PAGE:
Meeting My Family With Part 2
Sorry guys, I've been really busy but here's part two of my story. Everyone calls my dad's dad Squeegee, even his kids, so I decided that I would call him that too because he was a stranger to me. I'd met him the day of my dad's funeral when I was 12 but at 19, it just seemed weird to give a stranger such an important title because I had a great relationship with my maternal grandfather.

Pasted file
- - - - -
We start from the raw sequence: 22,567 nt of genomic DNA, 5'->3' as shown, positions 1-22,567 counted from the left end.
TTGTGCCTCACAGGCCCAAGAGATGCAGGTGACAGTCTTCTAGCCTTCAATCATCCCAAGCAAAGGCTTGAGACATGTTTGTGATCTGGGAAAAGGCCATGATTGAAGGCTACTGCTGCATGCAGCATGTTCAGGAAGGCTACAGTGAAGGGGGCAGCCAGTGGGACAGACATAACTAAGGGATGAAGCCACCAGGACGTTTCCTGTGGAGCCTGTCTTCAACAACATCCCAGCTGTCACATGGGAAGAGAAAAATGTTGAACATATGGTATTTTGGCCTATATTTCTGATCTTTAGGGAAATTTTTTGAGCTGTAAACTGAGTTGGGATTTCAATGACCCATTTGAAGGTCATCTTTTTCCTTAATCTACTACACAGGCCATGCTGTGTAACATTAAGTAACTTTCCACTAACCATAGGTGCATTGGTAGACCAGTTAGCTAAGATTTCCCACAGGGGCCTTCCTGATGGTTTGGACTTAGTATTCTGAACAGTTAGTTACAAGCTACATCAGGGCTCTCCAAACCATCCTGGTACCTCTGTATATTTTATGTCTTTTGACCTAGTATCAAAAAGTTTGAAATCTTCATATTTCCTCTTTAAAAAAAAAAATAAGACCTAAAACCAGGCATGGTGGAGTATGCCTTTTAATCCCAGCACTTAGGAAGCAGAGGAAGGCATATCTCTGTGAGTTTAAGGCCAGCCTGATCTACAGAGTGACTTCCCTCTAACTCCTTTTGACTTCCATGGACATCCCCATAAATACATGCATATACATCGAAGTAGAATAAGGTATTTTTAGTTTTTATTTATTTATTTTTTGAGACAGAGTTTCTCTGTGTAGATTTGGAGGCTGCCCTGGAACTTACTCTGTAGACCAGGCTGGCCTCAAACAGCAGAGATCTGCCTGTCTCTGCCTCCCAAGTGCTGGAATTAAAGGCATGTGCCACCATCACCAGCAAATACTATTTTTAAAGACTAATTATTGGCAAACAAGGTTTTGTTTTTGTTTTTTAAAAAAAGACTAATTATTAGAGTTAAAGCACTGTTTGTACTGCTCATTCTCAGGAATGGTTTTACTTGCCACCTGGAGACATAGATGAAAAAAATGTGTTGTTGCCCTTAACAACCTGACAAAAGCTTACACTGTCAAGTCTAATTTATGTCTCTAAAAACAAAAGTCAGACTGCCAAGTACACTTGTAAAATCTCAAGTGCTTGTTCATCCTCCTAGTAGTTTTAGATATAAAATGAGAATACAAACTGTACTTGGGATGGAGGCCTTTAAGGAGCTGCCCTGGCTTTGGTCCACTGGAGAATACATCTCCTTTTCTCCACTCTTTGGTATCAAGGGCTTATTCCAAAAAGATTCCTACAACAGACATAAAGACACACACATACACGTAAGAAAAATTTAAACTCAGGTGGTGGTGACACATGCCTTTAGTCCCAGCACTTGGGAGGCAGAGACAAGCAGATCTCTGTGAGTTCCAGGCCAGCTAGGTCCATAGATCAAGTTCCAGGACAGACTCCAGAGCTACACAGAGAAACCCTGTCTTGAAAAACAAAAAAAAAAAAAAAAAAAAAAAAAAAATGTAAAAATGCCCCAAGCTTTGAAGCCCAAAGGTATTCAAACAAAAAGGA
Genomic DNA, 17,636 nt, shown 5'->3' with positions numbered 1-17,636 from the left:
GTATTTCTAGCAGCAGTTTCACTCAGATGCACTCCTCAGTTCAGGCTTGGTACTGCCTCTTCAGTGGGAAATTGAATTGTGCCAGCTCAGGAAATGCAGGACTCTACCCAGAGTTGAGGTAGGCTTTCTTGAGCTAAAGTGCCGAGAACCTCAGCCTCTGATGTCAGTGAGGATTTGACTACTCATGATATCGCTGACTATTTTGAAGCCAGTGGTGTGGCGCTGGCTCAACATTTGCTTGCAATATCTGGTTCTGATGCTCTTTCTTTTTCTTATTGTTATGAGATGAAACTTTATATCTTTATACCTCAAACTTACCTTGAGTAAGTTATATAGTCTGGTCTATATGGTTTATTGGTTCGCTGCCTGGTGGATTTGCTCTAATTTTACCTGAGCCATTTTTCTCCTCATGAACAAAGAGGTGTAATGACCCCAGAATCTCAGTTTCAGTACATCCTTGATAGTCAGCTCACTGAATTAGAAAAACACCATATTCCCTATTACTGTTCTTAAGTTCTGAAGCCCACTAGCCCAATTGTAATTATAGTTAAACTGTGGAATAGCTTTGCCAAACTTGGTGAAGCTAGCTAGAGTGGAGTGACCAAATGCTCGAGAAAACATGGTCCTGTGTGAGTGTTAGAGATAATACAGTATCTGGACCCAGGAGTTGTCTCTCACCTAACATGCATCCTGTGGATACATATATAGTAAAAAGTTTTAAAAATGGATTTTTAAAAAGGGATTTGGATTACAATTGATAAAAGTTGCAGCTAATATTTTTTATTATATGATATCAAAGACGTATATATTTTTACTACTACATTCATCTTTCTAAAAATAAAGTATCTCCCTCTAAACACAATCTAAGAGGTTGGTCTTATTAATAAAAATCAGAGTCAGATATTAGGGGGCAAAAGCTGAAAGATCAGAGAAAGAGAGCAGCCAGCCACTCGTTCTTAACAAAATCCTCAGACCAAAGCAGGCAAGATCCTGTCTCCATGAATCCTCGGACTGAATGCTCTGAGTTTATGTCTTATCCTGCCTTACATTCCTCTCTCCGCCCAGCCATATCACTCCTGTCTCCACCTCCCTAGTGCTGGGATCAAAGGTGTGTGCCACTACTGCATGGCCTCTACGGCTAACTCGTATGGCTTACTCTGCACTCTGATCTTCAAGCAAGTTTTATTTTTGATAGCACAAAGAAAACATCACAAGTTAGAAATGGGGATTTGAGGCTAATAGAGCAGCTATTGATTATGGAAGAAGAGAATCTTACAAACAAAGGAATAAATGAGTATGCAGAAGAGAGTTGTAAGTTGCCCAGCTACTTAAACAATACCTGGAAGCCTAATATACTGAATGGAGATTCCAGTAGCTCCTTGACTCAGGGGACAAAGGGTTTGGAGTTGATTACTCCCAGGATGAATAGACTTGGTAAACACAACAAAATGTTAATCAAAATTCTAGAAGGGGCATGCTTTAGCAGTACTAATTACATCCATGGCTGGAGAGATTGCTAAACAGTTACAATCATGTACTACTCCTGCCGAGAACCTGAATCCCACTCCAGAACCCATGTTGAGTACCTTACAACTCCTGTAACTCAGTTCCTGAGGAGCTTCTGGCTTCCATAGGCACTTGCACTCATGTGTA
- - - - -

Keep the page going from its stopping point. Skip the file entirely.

Squeegee and his wife had planned a trip from Australia back to the States to visit family for a couple weeks and they flew into Atlanta. I picked them up from the airport and drove the rental car that my uncle reserved for them to the Savannah area, where my uncle lived. It's about a five-hour drive so I was excited that I'd have time to talk to him and get to know more about him. I hate driving but I was fine with it for that occasion because I wouldn't have wanted to ride with him driving; I imagine it's hard to adjust to driving in the U.S. if you've been driving in Australia for years. Any who, I had so many questions for him. What was his relationship with my daddy like? Did he know about me? Where were his other children? Other grandchildren? What made him want to live in Australia? How did he meet my grandma? I literally wanted to know it all. Yet, I don't think Squeegee had mentally prepared to meet me. He seemed very distant even though he answered all of my questions. It might have been the jet lag but I didn't get the warm reception from him that I got from my uncle a few months earlier. He did tell me that he loved babies and was excited to get to my uncle's house. He hadn't been to the U.S. in years so he hadn't met my uncle's children, one of which was a toddler. Imagine my reaction being two months away from turning 20. I brushed it off, giving the benefit of the doubt because I know I can be overly sensitive sometimes. Plus, we had an entire week to get to know each other so patience was key. We arrived at my uncle's pretty late so we all settled in and went to bed. Over the next week, I spent a lot of time with Squeegee, his wife and my uncle's family but Squeegee and I didn't have much conversation. I finally got up the nerve to ask him more about his relationship with my dad and he explained to me that it wasn't the best. He and my grandmother never really dated; they were teenagers fooling around and she ended up pregnant. He said he didn't know about my dad until after he'd turned five and that it was difficult to have a relationship with the 'outside children' because he moved around so much with his wife while he was in the Navy. I was so offended that he referred to my dad as an ‘outside child’ because Squeegee has six kids with four women; three with his wife and one with each of the three other women. In hindsight, this probably also offended me because I identify as a black feminist and the children he referred to as outside children were with black women but the three ‘inside children’ were biracial; it seemed to me that he had deemed them more deserving of his time or easier to spend time with. I got up to take a walk and call my grandmother, my dad's mom. I told her what he said and she told me he was lying his ass off because he was at the hospital when my dad was born and that she would take my dad for play dates with my oldest uncle when they were toddlers. We talked for a few more minutes and I hung up, confused as ever. Did he not remember? Was my dad not important to him? I was just so lost and wanted to be far away from this current situation. I got my wish a couple days later when my uncle and Squeegee drove me back to Atlanta. Even though this trip hadn't gone the way I imagined it would, I was hopeful about having a relationship with Squeegee when he returned to Australia. He wouldn't necessarily be an authority figure but it would be cool to know that side of the family and get to know my biological grandfather. It didn't happen. I never knew how much meeting him would impact me. None of my friends knew I was meeting him and my family didn't really ask about the experience so I didn't talk about it to anyone until months later. One of my male professors held an informal chat with students who just wanted to decompress during exams and talk about life. I don't remember the question or exact topic but I do remember ugly crying while explaining the situation. I couldn't understand why Squeegee seemed so disinterested in his oldest grandchild or why he never looked for me. What if I was an orphan who thought she was alone in the world while my grandfather is living life down under? I wondered why he didn't want to know who I was as a person or my ambitions; I really believed it was something about me personally or something that I did that made him not care. Until that day, I hadn't realized I had those feelings because I hadn't talked about it with anyone. The tears came like a flood and I rushed to grab tissue. When I came back, my teacher told me, "Sometimes men are really good at compartmentalizing. It's not you but your grandfather has made peace with not being around for your dad and it doesn't outwardly affect him anymore." I’d never heard the term compartmentalize and it helped me to understand Squeegee's demeanor. I forgive him but that pain is something I can't forget for so many reasons. It has been a little over seven years since we met and I've only talked to Squeegee once since then and that was because my uncle video called him so the kids could say hi and wish him a happy new year in 2017. It had been five years and he was still so aloof. Knowing your family is really important but I was shocked at the huge differences that existed between meeting my uncle and meeting my grandfather. I'm so thankful that I met my uncle first. After I met Squeegee, a friend of mine, who is adopted, mentioned to me wanting to find her birth mother. My advice to her still rings true and I'd give it to anyone seeking estranged family members. It can be great to find them; they may have been looking for you, not have known you existed or just be great people to know in general. But it's possible they have intentionally stayed away or they may not be the best people to know. It really is like opening a can of worms and you have to mentally prepare for just about anything. It's important not to go in with a romanticized view of who this person is or could be. Most importantly, do NOT shut out the people who have been there for you all along, whether it be friends or family, because you need a sounding board to talk through your feelings about the experience of meeting them.